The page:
CITE seminar series

CITE - Chemicals In The Environment - is a research topic within the Helmholtz programm oriented funding. CITE addresses multiple aspects of the impact of chemicals in the environment. The seminar series (irregular) with invited external speakers aims to reflect these different aspects.

Scheduled seminars

Date: Tuesday, 13. September 2016, 03:30pm, lecture hall of building 4.0

Presenter: Dr. Michael Sander from ETH Zurich

Title: "Going large: On the reactivity and transformation of (bio-) macromolecules in natural and engineered systems"

Host: Prof. Dr. Kai-Uwe Goss

Abstract: Environmental organic chemistry and analytical chemistry have traditionally focused on elucidating the distribution and transformation of low molecular weight organic chemicals including compounds of technical use, agrochemicals, personal care products, and pharmaceuticals. By comparison, the environmental chemistry of (bio-) macromolecules has received much less attention - in part due to analytical challenges - and, as a consequence, remains only poorly studied and understood. This stands in contrast to the fact that many (bio-) macromolecules are of environmental concern and/or of biogeochemical importance. These molecules are ubiquitous in both natural and engineered systems and include - but are not limited to - natural organic matter, agrochemical bioregulators, enzymes, nucleic acids, viruses, and synthetic organic polymers.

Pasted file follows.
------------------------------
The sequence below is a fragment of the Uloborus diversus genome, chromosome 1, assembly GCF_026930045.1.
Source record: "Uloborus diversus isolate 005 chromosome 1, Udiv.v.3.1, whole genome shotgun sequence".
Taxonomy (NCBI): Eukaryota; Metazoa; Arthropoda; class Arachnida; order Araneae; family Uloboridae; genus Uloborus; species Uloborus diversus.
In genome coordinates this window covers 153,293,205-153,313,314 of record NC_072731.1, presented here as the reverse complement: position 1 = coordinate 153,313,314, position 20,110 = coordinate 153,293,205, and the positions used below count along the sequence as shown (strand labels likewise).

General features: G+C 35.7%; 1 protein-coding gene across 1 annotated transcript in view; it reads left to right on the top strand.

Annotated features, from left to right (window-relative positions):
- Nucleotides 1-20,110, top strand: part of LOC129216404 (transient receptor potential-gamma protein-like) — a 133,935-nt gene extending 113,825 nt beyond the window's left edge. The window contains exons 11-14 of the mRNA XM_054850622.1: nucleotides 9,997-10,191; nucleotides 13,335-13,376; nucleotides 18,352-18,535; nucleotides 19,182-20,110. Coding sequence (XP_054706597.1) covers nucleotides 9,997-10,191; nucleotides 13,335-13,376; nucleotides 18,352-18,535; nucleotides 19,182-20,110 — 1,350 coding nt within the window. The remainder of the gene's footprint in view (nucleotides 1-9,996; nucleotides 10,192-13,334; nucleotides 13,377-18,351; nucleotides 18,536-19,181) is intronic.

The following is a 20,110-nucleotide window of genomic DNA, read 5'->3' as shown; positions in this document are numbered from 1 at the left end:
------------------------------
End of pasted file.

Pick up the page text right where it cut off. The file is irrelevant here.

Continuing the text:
This contribution will provide a brief overview of our past and ongoing work in this new field of environmental (bio-) macromolecular chemistry. The experimental, methodological and conceptual challenges of working with macromolecular (‘polymeric’) organic substances in water and soil systems will be highlighted by two illustrative examples. The first example will focus on the redox properties and reactivities of natural organic matter, as assessed by mediated electrochemical analyses. The importance of electron transfer to and from natural organic matter will be discussed in the context of carbon cycling in northern peatlands. The second example will be on the biodegradation of polyester-based polymers in soils. The key steps in the overall biodegradation process (i.e., enzymatic hydrolysis of the polyesters, microbial utilization of released oligo- and monomers, and incorporation of polymer carbon into microbial biomass) will be addressed. Novel experimental methodologies developed to study polymer biodegradation will be presented, including the use of 13C-labeled polymers for automated analysis of polymer mineralization and subsequent analysis of biomass incorporation using nanoscale ion secondary mass spectrometry.